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Where Childhood Died

Former Syrian child soldiers and their emotional scars

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In areas held by radical Islamists, children were made to witness and even take part in, atrocities. The Syrian Army may have chased the extremists away, but the emotional scars remain. A young boy, who started digging tunnels for Jaish Al Islam in Duma when he was eleven, still has nightmares. His little brother, who saw beheadings in the public square, once cut off a doll’s head. Imad, who at thirteen was forced to become a hate-filled child soldier and later tortured in prison, has attempted suicide.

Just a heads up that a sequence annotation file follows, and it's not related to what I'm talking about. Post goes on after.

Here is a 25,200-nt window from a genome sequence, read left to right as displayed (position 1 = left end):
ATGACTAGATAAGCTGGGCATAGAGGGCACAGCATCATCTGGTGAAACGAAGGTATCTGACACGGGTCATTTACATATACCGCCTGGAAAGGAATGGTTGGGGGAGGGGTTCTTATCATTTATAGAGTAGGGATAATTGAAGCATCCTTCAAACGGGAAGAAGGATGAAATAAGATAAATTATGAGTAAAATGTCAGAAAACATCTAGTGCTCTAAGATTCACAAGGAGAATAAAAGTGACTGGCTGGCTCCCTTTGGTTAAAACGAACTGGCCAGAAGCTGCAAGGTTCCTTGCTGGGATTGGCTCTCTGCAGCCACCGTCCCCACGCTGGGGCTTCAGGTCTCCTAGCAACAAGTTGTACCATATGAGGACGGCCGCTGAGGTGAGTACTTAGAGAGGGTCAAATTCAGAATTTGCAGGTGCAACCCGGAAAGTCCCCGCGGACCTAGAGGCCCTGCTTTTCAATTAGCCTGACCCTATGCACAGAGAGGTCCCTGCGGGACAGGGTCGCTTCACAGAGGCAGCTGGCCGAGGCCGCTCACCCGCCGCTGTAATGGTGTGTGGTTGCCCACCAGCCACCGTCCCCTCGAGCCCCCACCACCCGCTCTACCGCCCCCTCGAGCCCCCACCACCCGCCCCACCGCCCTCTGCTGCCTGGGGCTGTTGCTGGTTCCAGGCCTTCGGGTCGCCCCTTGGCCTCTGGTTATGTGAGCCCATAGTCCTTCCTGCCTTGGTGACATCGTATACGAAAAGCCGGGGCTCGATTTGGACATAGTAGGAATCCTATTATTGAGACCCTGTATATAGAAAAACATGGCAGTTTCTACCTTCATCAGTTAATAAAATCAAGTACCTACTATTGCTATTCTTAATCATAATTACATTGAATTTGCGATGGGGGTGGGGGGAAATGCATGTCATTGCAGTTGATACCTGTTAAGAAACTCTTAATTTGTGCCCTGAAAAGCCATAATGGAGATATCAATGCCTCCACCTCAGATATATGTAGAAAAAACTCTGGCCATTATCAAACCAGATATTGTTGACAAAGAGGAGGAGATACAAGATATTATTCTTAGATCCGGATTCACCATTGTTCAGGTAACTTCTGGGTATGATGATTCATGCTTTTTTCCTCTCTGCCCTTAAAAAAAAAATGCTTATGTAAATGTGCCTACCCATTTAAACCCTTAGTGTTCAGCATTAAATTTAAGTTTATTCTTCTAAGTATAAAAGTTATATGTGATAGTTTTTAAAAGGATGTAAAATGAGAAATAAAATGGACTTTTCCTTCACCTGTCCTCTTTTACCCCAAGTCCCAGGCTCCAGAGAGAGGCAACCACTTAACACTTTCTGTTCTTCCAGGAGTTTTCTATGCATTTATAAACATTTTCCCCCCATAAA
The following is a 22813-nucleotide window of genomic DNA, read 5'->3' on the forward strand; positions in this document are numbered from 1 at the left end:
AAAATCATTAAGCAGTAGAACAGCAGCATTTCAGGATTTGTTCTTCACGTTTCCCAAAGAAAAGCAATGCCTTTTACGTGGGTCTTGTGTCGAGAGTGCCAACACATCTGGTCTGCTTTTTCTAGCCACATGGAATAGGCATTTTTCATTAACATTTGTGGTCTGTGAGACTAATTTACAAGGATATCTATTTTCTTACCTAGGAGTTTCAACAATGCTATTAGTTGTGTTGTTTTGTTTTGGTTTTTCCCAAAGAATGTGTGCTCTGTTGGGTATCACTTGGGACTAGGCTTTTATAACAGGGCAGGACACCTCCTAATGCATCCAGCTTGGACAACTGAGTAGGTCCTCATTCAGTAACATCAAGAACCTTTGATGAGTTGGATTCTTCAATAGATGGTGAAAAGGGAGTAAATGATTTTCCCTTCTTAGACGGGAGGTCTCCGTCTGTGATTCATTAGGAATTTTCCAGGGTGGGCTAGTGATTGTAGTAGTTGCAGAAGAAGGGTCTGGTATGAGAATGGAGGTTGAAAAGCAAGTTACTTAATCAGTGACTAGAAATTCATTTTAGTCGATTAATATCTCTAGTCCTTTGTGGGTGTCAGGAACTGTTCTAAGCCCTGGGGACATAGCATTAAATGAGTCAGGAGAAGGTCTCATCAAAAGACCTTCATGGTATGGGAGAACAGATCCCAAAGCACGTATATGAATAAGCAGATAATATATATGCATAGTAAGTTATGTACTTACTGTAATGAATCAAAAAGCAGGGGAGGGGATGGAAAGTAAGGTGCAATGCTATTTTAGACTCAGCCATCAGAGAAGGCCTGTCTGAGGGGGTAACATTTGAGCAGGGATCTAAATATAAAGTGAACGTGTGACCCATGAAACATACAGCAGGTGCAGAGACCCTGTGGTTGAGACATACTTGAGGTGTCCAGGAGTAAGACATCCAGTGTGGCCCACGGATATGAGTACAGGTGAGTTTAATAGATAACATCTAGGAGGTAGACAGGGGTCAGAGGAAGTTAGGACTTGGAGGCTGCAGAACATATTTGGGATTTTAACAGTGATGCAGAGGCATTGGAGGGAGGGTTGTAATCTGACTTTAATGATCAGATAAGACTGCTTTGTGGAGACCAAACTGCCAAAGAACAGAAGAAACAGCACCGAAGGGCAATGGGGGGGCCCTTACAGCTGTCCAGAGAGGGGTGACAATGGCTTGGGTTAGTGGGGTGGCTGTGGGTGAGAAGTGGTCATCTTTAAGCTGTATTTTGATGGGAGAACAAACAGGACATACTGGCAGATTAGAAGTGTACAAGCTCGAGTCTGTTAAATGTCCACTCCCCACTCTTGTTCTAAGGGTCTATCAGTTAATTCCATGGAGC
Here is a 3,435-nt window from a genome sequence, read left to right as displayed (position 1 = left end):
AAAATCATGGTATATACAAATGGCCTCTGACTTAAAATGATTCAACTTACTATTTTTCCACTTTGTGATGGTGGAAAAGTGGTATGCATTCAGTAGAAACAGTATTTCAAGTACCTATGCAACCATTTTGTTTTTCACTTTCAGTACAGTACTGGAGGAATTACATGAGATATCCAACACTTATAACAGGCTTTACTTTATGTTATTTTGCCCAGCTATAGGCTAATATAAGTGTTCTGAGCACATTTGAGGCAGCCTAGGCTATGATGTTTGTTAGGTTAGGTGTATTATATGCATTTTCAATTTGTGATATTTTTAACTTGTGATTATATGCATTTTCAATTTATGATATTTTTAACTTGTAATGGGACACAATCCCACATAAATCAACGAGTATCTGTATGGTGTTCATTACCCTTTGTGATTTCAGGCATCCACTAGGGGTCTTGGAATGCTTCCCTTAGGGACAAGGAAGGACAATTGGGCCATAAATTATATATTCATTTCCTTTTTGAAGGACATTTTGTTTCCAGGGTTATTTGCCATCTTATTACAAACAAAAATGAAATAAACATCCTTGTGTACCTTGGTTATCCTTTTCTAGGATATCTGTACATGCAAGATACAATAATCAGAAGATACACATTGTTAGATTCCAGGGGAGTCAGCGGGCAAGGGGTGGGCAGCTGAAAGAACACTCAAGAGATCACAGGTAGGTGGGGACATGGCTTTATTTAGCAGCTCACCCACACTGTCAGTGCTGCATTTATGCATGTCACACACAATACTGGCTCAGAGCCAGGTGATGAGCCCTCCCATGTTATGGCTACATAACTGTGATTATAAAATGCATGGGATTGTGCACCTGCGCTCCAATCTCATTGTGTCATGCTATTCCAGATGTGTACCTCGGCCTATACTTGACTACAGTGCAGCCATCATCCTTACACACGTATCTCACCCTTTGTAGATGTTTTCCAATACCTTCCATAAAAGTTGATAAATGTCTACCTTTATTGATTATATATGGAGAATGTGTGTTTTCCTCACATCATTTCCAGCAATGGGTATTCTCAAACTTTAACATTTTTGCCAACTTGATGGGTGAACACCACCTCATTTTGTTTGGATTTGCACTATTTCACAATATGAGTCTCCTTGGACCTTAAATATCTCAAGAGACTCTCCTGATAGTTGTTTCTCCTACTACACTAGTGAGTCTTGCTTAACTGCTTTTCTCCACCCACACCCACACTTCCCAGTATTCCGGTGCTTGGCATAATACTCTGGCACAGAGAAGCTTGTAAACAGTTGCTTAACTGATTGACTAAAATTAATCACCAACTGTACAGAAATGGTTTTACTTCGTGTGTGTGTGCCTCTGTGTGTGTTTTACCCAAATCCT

'We watched them from here. If they advanced, we fired back'. Imad, a former child soldier, shows an RTD film crew the hideout where he was taken to monitor the Syrian Army for terrorist militants.
'We watched them from here. If they advanced, we fired back'. Imad, a former child soldier, shows an RTD film crew the hideout where he was taken to monitor the Syrian Army for terrorist militants.

Can youths who lost their childhood to Al Nusra or ISIS expel the violence from their hearts and have hope for the future? Families poisoned by the cruelty of war, an art teacher and a child psychologist who try to help children leave their fears behind: all open up about the psychological impact of the war on the youngest generation.

What do you think?

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